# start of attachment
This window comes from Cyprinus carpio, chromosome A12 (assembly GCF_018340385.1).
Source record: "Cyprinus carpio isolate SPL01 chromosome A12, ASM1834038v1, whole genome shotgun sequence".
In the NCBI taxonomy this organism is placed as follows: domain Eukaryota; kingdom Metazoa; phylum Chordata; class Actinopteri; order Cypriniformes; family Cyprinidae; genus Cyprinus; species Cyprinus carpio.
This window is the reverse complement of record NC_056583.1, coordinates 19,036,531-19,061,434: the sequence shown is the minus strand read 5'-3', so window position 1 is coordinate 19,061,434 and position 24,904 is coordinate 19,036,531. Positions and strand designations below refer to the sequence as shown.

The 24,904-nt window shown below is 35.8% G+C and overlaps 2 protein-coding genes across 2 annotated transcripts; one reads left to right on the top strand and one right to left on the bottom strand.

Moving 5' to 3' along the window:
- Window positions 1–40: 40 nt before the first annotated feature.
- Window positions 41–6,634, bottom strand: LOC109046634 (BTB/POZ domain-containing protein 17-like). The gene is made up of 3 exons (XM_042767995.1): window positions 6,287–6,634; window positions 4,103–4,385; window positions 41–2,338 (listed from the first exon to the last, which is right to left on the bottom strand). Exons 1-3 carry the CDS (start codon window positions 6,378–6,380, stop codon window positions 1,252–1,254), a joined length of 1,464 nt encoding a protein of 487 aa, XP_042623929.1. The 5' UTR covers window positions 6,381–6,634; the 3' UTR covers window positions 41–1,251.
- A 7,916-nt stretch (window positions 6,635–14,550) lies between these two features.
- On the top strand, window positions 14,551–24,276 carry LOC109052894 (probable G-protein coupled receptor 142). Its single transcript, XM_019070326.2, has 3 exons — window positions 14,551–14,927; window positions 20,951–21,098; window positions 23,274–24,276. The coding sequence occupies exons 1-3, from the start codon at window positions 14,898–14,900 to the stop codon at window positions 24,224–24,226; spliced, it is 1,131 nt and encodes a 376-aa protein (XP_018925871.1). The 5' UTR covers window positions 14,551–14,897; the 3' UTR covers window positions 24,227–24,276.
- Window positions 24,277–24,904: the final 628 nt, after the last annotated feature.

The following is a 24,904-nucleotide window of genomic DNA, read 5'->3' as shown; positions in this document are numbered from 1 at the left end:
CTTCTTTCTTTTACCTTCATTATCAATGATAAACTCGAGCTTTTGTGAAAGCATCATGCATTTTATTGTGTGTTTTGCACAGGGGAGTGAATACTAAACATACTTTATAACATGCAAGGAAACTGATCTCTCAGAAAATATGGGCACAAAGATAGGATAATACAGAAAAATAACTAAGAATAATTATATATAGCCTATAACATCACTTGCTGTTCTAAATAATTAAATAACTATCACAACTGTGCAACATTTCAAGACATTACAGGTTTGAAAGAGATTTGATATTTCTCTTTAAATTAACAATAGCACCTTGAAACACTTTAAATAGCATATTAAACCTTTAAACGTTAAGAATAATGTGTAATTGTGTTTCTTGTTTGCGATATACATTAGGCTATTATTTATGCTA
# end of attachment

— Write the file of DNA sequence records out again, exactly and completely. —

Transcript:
This window comes from Cyprinus carpio, chromosome A12 (assembly GCF_018340385.1).
Source record: "Cyprinus carpio isolate SPL01 chromosome A12, ASM1834038v1, whole genome shotgun sequence".
In the NCBI taxonomy this organism is placed as follows: domain Eukaryota; kingdom Metazoa; phylum Chordata; class Actinopteri; order Cypriniformes; family Cyprinidae; genus Cyprinus; species Cyprinus carpio.
This window is the reverse complement of record NC_056583.1, coordinates 19,036,531-19,061,434: the sequence shown is the minus strand read 5'-3', so window position 1 is coordinate 19,061,434 and position 24,904 is coordinate 19,036,531. Positions and strand designations below refer to the sequence as shown.

The 24,904-nt window shown below is 35.8% G+C and overlaps 2 protein-coding genes across 2 annotated transcripts; one reads left to right on the top strand and one right to left on the bottom strand.

Moving 5' to 3' along the window:
- Window positions 1–40: 40 nt before the first annotated feature.
- Window positions 41–6,634, bottom strand: LOC109046634 (BTB/POZ domain-containing protein 17-like). The gene is made up of 3 exons (XM_042767995.1): window positions 6,287–6,634; window positions 4,103–4,385; window positions 41–2,338 (listed from the first exon to the last, which is right to left on the bottom strand). Exons 1-3 carry the CDS (start codon window positions 6,378–6,380, stop codon window positions 1,252–1,254), a joined length of 1,464 nt encoding a protein of 487 aa, XP_042623929.1. The 5' UTR covers window positions 6,381–6,634; the 3' UTR covers window positions 41–1,251.
- A 7,916-nt stretch (window positions 6,635–14,550) lies between these two features.
- On the top strand, window positions 14,551–24,276 carry LOC109052894 (probable G-protein coupled receptor 142). Its single transcript, XM_019070326.2, has 3 exons — window positions 14,551–14,927; window positions 20,951–21,098; window positions 23,274–24,276. The coding sequence occupies exons 1-3, from the start codon at window positions 14,898–14,900 to the stop codon at window positions 24,224–24,226; spliced, it is 1,131 nt and encodes a 376-aa protein (XP_018925871.1). The 5' UTR covers window positions 14,551–14,897; the 3' UTR covers window positions 24,227–24,276.
- Window positions 24,277–24,904: the final 628 nt, after the last annotated feature.

The following is a 24,904-nucleotide window of genomic DNA, read 5'->3' as shown; positions in this document are numbered from 1 at the left end:
CTTCTTTCTTTTACCTTCATTATCAATGATAAACTCGAGCTTTTGTGAAAGCATCATGCATTTTATTGTGTGTTTTGCACAGGGGAGTGAATACTAAACATACTTTATAACATGCAAGGAAACTGATCTCTCAGAAAATATGGGCACAAAGATAGGATAATACAGAAAAATAACTAAGAATAATTATATATAGCCTATAACATCACTTGCTGTTCTAAATAATTAAATAACTATCACAACTGTGCAACATTTCAAGACATTACAGGTTTGAAAGAGATTTGATATTTCTCTTTAAATTAACAATAGCACCTTGAAACACTTTAAATAGCATATTAAACCTTTAAACGTTAAGAATAATGTGTAATTGTGTTTCTTGTTTGCGATATACATTAGGCTATTATTTATGCTA